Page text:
#3. Careless Website Organization and Navigation
(that kill SEO and user experience)
DIY business websites are mostly a rush job. And so they lack a well thought out structure, and the information is placed carelessly.
Now, as a website owner or admin, you might know your way around your website. But search engines and users often have to struggle to find the information they need.
When I work on client websites, I start by creating a rough sitemap. A sitemap is a list or drawing with all the potential pages on the website and the flow between them. This sitemap helps in giving the website a structure that makes sense.
It might not seem obvious, but a website’s navigation menu also needs a lot of thought. For example, when I design the navigation menu, I make many design decisions like:
- Designing the menu to be left-aligned, right-aligned, or placed at the center
- Choosing to go for a secondary menu
- Deciding about the logo placement
- Including (or not including) a Call-to-Action in the main menu
And so on.
The decisions I take into consideration for my clients at this point don’t just improve their website’s SEO and user experience, they also beautifully support all their future SEO efforts.
#4. Poor Design Choices
(that lead to a poor conversion rate)
No matter how passionate a business owner may be about designing their website, in most cases, they lack conversion-friendly web design skills!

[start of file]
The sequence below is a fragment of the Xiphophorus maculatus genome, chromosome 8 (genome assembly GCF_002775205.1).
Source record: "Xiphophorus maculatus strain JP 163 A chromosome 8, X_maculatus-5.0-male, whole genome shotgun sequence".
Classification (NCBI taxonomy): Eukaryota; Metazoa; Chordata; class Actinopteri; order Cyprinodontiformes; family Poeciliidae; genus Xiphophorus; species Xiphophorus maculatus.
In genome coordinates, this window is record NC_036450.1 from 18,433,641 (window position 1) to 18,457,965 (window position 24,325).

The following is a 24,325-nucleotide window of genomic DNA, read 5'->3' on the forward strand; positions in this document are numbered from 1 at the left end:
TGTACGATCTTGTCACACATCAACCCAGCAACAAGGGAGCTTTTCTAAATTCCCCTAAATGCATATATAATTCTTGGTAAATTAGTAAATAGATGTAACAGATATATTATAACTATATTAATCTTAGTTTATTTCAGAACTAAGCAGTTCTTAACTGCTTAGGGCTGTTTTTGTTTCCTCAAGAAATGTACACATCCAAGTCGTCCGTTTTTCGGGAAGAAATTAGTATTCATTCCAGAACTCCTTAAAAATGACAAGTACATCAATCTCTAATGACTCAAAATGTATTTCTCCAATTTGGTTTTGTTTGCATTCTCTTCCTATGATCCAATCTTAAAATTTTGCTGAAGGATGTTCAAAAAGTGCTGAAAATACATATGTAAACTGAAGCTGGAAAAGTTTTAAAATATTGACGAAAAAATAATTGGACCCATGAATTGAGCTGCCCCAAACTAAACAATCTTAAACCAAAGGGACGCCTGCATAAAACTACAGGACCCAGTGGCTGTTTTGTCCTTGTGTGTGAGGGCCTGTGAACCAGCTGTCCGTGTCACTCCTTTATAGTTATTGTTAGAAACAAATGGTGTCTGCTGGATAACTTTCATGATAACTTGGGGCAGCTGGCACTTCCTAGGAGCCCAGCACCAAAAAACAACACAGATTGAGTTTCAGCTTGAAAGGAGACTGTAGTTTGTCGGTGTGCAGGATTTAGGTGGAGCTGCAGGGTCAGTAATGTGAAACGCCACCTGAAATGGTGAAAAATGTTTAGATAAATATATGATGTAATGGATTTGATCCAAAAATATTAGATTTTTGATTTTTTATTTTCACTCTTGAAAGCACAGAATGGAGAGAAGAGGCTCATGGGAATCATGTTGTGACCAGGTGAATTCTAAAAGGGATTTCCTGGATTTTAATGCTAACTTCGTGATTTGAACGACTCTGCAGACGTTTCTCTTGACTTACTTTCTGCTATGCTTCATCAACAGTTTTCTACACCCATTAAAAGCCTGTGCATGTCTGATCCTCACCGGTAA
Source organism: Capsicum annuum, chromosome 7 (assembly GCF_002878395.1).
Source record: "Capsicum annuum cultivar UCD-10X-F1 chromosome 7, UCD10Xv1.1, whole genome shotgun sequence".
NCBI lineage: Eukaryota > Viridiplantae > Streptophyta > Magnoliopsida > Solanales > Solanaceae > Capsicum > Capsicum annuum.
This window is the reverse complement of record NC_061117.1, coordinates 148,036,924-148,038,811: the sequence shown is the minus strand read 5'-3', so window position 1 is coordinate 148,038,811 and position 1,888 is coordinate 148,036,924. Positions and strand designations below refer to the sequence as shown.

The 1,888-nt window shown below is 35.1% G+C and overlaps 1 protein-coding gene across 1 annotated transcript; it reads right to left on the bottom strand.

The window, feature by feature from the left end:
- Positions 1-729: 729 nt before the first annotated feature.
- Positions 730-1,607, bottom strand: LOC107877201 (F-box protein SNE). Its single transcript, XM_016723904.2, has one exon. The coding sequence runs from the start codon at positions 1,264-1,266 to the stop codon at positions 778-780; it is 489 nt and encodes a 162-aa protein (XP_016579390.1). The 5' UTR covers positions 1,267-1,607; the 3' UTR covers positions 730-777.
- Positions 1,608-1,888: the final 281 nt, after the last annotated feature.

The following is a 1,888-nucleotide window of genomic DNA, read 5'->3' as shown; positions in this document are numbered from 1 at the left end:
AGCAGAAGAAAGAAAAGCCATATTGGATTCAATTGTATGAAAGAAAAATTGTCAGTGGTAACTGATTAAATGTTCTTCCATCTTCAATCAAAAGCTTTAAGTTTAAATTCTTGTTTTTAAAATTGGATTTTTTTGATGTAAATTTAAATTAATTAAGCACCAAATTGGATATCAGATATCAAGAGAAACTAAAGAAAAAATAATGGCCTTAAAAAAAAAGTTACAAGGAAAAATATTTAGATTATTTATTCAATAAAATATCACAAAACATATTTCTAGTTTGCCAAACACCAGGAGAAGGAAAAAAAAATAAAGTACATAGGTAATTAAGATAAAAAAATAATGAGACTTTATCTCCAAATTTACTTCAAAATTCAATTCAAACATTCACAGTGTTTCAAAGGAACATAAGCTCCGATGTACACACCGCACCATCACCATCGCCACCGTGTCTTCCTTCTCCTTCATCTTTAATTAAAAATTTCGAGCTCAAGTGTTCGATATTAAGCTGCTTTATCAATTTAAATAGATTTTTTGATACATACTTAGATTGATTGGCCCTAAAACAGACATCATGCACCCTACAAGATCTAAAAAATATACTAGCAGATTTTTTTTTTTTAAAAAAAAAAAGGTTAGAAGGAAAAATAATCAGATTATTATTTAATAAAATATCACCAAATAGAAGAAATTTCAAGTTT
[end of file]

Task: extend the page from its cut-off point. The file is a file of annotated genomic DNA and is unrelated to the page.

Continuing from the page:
And this reflects in the website they create.
Let’s take the homepage, for example.
The homepage is a place where visitors learn about your business. So the purpose of the homepage is:
- To bring in consistent search traffic
- To hook the visitors who land on it and inspire them to check out your product/service
When DIYers design the homepage, they often use some very bad (cliche) stock photos, a wall of text, and a few screenshots plastered here and there. Such designs are ineffective because people hardly read word by word, and poor stock images do nothing for your brand.
The DIYers who are aware of this reader behavior (of skimming and not reading the content) use lots of high-quality images or short videos with very little copy. They think this will improve their overall site experience. But this kills their SEO because search engines can’t read images or videos! They need text.
Because of such bad design decisions, the homepage suffers. And so does the website’s overall conversion rate.
When working on the homepage for a client, I always go for a balanced layout with a couple of engaging images or maybe a slider and text blurbs that allow scanning. And I make sure that my design prompts the visitors to click on the call-to-action. This way, these visitors move further down the sales funnel!
(Poor design choices affect every page of the website — not just the homepage!)
#5. NOT Hiring a Professional Web Designer
(which will cost you more in the long run)
A good web design pays for itself. All day, everyday. So don’t shy away from investing in your online success.
If you’re ready to build a website that understands your business needs, your customers’ needs, and actually “performs”, request a free consultation today. I’ve partnered with various small business owners like you and have helped them take their businesses online, and I can help you too!
P.S. A professional web designer takes care of technical SEO factors like a website’s loading time and mobile-friendliness too. Better SEO means more search traffic. Which means more leads and sales. So take action now and check out my SEO-friendly web design services.